Some unavoidable, light spoilers follow when you get any deeper into a discussion about Coherence, which delves into the messy world of alternate realities, duality, and the repercussions of circumstance through the many-worlds branch of quantum theory. At first, writer/director Byrkit appears as if he's got a simplistic grasp on the divergence of reality through the decisions people make, going either this way or that way; however, the writing gradually reveals that it's merely Em and the people around her with that limited perception at first, turning the film into a chaotic mess of possibilities based on any number of variables introduced throughout their evening. Thing is, a lot of what happens overtly feeds the gimmick instead of playing out like natural conditions of a dinner sent reeling by other-worldly interruptions, where everything's randomized and dramatized just enough to keep the gears moving, traversing time and space at convenient moments and with self-fulfilling restraint so it doesn't prematurely upset the balance. By the end, Byrkit's broadened the scope of the comet's effects so far that the transpiring events can't be taken in earnest, even while subtly reassuring that, yes, worse happens elsewhere. End spoilers.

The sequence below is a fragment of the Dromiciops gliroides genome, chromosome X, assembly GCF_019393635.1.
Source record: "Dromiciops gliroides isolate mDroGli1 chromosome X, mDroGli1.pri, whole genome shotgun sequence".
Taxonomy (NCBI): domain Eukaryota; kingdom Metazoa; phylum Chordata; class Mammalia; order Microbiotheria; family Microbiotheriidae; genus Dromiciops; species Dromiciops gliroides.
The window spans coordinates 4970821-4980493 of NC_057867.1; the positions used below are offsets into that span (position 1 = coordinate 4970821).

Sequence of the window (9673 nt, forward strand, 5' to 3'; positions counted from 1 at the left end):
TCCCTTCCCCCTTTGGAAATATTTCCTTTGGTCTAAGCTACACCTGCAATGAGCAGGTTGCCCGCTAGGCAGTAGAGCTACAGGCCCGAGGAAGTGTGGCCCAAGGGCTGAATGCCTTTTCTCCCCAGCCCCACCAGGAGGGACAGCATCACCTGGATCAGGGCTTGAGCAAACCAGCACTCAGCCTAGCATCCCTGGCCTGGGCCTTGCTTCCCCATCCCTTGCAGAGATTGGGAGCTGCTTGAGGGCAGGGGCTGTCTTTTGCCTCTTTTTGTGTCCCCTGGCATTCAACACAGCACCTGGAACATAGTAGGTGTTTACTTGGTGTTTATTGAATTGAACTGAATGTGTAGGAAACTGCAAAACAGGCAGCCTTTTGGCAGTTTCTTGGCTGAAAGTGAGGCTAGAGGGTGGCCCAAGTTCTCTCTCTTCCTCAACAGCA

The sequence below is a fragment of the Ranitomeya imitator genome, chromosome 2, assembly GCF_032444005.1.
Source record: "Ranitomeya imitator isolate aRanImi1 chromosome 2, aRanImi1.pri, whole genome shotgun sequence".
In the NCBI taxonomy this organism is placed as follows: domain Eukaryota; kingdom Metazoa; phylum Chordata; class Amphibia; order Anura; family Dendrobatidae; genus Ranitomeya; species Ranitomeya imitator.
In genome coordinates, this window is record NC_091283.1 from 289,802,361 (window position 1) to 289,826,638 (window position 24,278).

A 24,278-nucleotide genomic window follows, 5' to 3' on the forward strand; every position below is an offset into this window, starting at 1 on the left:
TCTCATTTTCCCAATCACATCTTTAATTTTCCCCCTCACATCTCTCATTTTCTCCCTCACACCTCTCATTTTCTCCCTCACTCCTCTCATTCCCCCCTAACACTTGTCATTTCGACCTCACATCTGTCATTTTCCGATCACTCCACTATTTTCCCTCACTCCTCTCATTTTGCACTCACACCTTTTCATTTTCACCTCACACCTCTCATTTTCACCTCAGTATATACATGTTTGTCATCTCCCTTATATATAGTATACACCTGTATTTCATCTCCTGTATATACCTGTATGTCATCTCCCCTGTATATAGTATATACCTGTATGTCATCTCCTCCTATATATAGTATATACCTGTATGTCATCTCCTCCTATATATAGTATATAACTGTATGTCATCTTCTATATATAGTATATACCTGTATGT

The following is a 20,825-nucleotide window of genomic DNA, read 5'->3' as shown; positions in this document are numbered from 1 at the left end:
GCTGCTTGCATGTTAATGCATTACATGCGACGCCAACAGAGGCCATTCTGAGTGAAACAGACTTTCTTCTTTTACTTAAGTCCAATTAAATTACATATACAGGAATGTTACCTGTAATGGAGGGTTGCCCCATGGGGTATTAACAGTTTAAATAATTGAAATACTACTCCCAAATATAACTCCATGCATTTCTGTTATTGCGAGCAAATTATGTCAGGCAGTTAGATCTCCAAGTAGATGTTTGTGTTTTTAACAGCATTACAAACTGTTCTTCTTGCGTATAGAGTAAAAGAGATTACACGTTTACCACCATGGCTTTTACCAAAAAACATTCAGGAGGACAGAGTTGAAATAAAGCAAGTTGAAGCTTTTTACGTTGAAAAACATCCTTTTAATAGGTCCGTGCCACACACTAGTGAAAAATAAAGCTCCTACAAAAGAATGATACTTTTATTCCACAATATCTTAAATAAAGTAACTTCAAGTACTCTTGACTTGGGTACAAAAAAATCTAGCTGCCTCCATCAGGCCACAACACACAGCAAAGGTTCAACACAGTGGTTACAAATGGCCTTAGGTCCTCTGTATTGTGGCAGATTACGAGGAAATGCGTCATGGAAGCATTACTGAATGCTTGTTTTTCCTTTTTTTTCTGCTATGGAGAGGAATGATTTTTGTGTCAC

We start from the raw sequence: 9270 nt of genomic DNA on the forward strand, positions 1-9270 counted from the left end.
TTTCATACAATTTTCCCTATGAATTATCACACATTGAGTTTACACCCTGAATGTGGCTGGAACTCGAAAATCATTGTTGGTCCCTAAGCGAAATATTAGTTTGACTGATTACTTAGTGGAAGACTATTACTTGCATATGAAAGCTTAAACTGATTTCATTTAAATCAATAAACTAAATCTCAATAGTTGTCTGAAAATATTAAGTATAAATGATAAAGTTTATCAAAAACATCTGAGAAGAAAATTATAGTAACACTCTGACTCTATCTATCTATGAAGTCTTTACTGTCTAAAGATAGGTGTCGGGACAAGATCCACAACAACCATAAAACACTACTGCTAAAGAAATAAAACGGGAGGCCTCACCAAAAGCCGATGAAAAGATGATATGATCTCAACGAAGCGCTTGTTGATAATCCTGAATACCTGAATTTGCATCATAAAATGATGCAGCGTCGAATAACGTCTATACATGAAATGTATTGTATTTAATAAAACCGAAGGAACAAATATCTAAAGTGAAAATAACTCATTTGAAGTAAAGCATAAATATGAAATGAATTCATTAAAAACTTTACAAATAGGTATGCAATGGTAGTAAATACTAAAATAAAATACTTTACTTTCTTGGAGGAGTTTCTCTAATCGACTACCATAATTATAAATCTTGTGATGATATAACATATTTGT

Coherence has a plan for its endgame, though, an elaborate maze of variables and dramatic tension underneath the comet's spell, navigated by a deep and intuitive performance from Emily Baldoni. In a scenario where the laws of the universe are put on hold, director Byrkit uses this science-fiction base to depict what choices certain people might make and what lines they'd cross to better their circumstances or simply ensure their self-preservation, savoring the eerie insecurity of not being able to predict what we, ourselves, might be capable of under anarchistic conditions. He generates a capable amount of suspense and unknowable atmosphere out of what's essentially a one-room setup shot out of his home, bleeding together several influences -- some admitted and others not -- to form the cosmic turmoil unleashed on Em and her friends amid their haunted observations and puzzle solving. Despite familiar dice-rolls, advantageous paradoxes, and shifting personas over a dinner party, it ultimately arrives a novel mind-boggling resolution that's content to wander in the void of uncertainty for the sake of its own thought experiment, reaching for a mix of eeriness and philosophy in the vein of Rod Serling's work and nearly grasping it.